Recipe type: Soup, Winter
Serves: 6
  • 600g (+- 5 large) carrots finely diced
  • 1 large onion, peeled and finely diced
  • 750 ml (3 cups) vegetable stock
  • 1 teaspoon (5ml) crushed coriander seeds
  • 1 teaspoon (5ml) ground cumin
  • 1 teaspoon (5ml) grated ginger
  • 2 tbsp (30ml) corn flour or ground rice
  • 6 clementines/mandarins/nartjies or other sweet citrus, liquidised
  • salt and pepper, to taste
  • cream to serve
  1. Sweat the finely diced carrots and onion in large saucepan with the butter – keep the lid on and keep stirring them until soft, for about 10 minutes.
  2. Add the crushed coriander and heat through for about 2 minutes to release the fragrance, and then add the hot stock, ground cumin and fresh ginger. (If you are using ground coriander add with the other spices and the stock.).
  3. Add the thickening agent (rice or corn flour) and liquidised citrus– stirring well, and continue to simmer for 30 minutes.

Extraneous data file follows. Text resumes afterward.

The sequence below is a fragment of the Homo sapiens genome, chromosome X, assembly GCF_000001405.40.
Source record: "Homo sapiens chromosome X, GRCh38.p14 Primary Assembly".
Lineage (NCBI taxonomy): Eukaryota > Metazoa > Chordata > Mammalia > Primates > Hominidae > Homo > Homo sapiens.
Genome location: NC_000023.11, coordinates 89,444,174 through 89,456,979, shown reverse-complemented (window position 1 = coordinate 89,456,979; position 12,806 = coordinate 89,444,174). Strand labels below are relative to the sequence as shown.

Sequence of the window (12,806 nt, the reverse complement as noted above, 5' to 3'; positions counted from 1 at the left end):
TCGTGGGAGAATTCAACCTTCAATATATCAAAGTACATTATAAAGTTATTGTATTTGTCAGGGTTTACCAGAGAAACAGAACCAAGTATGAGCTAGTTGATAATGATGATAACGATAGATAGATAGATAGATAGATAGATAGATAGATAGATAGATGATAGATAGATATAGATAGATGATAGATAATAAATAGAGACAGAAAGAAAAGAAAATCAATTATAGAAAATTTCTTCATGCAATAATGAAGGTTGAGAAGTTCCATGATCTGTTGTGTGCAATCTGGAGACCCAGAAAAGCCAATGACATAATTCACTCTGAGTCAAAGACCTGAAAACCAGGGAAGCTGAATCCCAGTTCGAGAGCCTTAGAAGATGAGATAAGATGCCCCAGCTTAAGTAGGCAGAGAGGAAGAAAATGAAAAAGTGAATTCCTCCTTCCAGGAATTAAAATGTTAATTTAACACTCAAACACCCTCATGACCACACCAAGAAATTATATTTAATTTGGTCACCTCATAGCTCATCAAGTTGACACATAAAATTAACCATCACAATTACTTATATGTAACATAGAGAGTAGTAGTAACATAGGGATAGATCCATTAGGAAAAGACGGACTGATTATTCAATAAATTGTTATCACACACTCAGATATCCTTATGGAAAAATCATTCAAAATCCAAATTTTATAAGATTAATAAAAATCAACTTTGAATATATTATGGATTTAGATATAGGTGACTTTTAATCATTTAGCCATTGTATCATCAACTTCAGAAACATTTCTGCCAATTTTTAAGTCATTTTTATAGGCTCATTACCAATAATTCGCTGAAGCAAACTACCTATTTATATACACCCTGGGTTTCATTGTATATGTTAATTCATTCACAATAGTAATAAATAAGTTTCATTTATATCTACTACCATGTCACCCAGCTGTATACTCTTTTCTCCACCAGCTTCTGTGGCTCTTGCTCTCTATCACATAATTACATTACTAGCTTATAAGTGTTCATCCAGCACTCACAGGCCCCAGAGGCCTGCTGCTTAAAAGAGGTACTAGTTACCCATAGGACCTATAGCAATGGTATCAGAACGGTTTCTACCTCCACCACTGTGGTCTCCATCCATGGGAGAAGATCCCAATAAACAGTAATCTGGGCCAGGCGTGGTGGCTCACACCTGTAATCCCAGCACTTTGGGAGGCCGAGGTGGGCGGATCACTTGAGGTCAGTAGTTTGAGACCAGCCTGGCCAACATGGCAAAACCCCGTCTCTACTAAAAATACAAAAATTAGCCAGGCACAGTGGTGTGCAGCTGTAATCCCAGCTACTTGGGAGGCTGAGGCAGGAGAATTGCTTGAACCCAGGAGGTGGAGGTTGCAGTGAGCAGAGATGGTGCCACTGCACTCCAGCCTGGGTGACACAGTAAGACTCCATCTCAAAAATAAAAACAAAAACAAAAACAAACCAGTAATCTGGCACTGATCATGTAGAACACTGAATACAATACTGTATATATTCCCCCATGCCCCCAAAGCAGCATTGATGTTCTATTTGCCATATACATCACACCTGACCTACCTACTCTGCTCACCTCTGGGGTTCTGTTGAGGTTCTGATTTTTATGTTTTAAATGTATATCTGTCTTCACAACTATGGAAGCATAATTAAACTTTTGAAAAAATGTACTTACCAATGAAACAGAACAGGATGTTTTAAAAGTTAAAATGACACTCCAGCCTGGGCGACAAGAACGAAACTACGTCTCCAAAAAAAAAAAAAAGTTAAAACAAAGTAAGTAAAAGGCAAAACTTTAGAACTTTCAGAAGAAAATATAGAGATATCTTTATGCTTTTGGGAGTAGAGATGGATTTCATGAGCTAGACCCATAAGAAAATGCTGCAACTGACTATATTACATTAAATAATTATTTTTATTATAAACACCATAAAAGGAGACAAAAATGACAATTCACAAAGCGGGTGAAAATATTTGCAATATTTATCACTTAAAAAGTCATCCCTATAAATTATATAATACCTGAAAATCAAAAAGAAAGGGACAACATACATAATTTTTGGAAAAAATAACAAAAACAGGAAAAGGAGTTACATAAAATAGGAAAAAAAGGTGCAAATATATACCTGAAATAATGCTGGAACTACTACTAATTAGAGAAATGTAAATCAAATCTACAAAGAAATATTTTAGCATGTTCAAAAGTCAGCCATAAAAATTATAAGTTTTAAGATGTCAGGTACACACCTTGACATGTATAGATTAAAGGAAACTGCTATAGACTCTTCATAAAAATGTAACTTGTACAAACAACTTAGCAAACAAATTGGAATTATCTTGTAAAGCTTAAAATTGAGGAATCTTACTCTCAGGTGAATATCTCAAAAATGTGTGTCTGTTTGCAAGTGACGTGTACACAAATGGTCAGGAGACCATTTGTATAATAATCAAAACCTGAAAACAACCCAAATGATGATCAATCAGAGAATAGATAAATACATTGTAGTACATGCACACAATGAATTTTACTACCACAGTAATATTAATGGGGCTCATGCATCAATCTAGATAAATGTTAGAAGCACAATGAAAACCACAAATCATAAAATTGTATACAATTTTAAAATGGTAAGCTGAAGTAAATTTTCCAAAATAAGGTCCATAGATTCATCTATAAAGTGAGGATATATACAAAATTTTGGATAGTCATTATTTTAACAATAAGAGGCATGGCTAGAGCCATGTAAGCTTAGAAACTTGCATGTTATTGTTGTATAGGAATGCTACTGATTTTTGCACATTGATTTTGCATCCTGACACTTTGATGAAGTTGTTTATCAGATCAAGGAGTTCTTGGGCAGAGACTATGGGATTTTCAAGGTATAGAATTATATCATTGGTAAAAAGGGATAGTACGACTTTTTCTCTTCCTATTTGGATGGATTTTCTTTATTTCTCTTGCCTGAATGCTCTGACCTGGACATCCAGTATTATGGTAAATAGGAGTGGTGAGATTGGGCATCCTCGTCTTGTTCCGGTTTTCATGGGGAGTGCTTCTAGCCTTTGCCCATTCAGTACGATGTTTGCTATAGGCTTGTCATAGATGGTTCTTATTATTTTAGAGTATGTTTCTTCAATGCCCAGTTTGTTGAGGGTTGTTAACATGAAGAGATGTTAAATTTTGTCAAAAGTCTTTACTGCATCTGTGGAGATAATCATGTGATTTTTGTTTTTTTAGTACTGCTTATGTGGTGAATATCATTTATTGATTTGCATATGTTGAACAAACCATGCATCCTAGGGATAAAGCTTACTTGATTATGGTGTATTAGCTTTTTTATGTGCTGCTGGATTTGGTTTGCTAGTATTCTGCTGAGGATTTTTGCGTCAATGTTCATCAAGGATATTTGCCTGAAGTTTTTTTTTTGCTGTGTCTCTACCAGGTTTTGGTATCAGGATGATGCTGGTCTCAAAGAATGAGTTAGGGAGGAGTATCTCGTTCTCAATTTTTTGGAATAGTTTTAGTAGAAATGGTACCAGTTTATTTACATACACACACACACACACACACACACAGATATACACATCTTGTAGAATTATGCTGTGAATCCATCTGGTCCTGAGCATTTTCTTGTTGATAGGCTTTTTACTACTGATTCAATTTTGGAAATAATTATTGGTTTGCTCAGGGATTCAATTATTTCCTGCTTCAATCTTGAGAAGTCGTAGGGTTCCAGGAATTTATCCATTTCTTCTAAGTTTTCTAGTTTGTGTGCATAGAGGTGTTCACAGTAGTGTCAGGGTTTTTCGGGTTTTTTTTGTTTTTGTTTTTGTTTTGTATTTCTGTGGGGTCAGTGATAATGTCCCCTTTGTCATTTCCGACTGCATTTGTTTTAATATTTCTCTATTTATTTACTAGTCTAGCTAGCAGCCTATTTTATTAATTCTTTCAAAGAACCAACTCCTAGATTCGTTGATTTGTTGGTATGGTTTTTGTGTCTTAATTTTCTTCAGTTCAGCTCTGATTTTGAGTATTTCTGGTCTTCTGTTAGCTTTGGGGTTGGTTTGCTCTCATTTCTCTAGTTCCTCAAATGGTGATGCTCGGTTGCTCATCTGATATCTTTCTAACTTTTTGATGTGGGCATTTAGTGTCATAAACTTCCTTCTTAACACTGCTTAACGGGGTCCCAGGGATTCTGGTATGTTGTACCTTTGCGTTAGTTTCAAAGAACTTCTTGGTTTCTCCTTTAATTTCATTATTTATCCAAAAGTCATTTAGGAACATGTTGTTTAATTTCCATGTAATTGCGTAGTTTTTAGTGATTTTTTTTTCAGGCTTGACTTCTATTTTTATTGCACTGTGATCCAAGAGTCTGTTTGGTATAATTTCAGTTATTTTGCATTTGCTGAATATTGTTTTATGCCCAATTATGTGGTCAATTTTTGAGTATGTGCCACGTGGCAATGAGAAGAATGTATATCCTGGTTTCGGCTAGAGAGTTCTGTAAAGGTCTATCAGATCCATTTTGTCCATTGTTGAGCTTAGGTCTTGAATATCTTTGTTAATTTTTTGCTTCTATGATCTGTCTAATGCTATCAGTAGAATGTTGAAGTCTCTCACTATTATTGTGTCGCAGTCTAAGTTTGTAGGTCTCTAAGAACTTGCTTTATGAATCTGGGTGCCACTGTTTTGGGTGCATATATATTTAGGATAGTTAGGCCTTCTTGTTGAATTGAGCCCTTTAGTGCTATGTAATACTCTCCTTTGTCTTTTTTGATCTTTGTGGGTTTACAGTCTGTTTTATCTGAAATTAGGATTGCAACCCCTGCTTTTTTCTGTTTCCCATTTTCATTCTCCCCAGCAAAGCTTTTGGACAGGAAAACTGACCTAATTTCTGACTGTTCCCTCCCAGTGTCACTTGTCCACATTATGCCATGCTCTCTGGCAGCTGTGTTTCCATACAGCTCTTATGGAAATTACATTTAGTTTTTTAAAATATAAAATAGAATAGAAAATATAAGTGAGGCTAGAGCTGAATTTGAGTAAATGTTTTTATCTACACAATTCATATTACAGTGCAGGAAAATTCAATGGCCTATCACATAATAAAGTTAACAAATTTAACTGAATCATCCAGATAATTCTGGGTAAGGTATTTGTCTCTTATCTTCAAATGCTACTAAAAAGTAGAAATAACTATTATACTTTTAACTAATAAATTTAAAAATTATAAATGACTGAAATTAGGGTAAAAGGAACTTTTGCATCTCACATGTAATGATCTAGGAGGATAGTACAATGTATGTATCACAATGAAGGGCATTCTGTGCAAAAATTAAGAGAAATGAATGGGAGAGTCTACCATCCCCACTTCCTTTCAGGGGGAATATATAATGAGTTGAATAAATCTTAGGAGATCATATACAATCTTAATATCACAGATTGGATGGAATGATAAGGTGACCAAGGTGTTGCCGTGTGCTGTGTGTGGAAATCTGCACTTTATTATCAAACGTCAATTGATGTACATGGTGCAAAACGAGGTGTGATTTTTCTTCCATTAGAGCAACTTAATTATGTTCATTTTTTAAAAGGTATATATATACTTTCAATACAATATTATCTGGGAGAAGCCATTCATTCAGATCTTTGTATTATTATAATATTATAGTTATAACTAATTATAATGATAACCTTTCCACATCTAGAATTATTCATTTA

4. Remove from the heat and allow to cool slightly, then liquidise in a food processor or with an immersion blender.
  5. Return the soup to the pan and reheat for 5 minutes or until piping hot, remove from the heat and season with salt and pepper to taste.
  6. Drizzle with a little cream, and top with dehydrated carrot or twists of citrus zest, and serve with bread.
Thermomix® Instructions
  1. Chop the carrot and onion finely, speed 4/ 5 seconds
  2. Sweat for 3 minutes/100C/Speed 1.
  3. Add the rest of the ingredients, except the salt, pepper and optional cream.
  4. Cook for 15 minutes on Veroma/Speed 1.
  5. If you like it smooth, pulse on Turbo a few times, otherwise leave it as is.
  6. Drizzle with cream and season to taste. (optional)
Any left overs can be frozen, and reheated when required.

Find more Halloween Recipes here